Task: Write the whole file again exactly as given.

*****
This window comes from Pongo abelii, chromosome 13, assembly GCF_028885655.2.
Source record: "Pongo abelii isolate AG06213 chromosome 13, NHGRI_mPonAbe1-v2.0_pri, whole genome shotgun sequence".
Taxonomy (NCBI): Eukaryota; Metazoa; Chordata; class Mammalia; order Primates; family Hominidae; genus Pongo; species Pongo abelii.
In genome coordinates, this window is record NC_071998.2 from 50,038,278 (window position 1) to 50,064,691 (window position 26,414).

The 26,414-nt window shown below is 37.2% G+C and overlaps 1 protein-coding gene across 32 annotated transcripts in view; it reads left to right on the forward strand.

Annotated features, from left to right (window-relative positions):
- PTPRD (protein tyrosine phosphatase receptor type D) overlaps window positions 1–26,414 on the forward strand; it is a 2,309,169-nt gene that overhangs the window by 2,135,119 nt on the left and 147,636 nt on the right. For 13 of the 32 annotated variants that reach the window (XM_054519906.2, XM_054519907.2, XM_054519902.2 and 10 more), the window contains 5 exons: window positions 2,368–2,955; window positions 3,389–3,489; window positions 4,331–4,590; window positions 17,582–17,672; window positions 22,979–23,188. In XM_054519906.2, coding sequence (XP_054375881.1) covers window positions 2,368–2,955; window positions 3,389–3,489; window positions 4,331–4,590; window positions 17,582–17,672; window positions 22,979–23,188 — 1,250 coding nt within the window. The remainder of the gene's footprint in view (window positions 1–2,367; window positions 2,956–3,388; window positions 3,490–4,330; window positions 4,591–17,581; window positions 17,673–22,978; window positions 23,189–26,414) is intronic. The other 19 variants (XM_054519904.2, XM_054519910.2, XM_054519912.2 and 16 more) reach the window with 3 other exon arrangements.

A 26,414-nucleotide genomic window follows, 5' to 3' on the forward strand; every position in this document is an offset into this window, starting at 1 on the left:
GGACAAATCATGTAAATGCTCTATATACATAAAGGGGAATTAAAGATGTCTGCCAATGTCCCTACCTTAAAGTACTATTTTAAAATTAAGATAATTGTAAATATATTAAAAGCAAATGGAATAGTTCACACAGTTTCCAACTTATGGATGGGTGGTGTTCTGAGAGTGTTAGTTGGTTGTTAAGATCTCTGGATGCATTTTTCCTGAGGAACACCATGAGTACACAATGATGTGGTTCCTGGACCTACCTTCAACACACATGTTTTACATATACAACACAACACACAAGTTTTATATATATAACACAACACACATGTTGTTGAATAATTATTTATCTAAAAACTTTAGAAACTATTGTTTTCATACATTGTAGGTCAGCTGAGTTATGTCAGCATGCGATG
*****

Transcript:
This window comes from Pongo abelii, chromosome 13, assembly GCF_028885655.2.
Source record: "Pongo abelii isolate AG06213 chromosome 13, NHGRI_mPonAbe1-v2.0_pri, whole genome shotgun sequence".
Taxonomy (NCBI): Eukaryota; Metazoa; Chordata; class Mammalia; order Primates; family Hominidae; genus Pongo; species Pongo abelii.
In genome coordinates, this window is record NC_071998.2 from 50,038,278 (window position 1) to 50,064,691 (window position 26,414).

The 26,414-nt window shown below is 37.2% G+C and overlaps 1 protein-coding gene across 32 annotated transcripts in view; it reads left to right on the forward strand.

Annotated features, from left to right (window-relative positions):
- PTPRD (protein tyrosine phosphatase receptor type D) overlaps window positions 1–26,414 on the forward strand; it is a 2,309,169-nt gene that overhangs the window by 2,135,119 nt on the left and 147,636 nt on the right. For 13 of the 32 annotated variants that reach the window (XM_054519906.2, XM_054519907.2, XM_054519902.2 and 10 more), the window contains 5 exons: window positions 2,368–2,955; window positions 3,389–3,489; window positions 4,331–4,590; window positions 17,582–17,672; window positions 22,979–23,188. In XM_054519906.2, coding sequence (XP_054375881.1) covers window positions 2,368–2,955; window positions 3,389–3,489; window positions 4,331–4,590; window positions 17,582–17,672; window positions 22,979–23,188 — 1,250 coding nt within the window. The remainder of the gene's footprint in view (window positions 1–2,367; window positions 2,956–3,388; window positions 3,490–4,330; window positions 4,591–17,581; window positions 17,673–22,978; window positions 23,189–26,414) is intronic. The other 19 variants (XM_054519904.2, XM_054519910.2, XM_054519912.2 and 16 more) reach the window with 3 other exon arrangements.

A 26,414-nucleotide genomic window follows, 5' to 3' on the forward strand; every position in this document is an offset into this window, starting at 1 on the left:
GGACAAATCATGTAAATGCTCTATATACATAAAGGGGAATTAAAGATGTCTGCCAATGTCCCTACCTTAAAGTACTATTTTAAAATTAAGATAATTGTAAATATATTAAAAGCAAATGGAATAGTTCACACAGTTTCCAACTTATGGATGGGTGGTGTTCTGAGAGTGTTAGTTGGTTGTTAAGATCTCTGGATGCATTTTTCCTGAGGAACACCATGAGTACACAATGATGTGGTTCCTGGACCTACCTTCAACACACATGTTTTACATATACAACACAACACACAAGTTTTATATATATAACACAACACACATGTTGTTGAATAATTATTTATCTAAAAACTTTAGAAACTATTGTTTTCATACATTGTAGGTCAGCTGAGTTATGTCAGCATGCGATG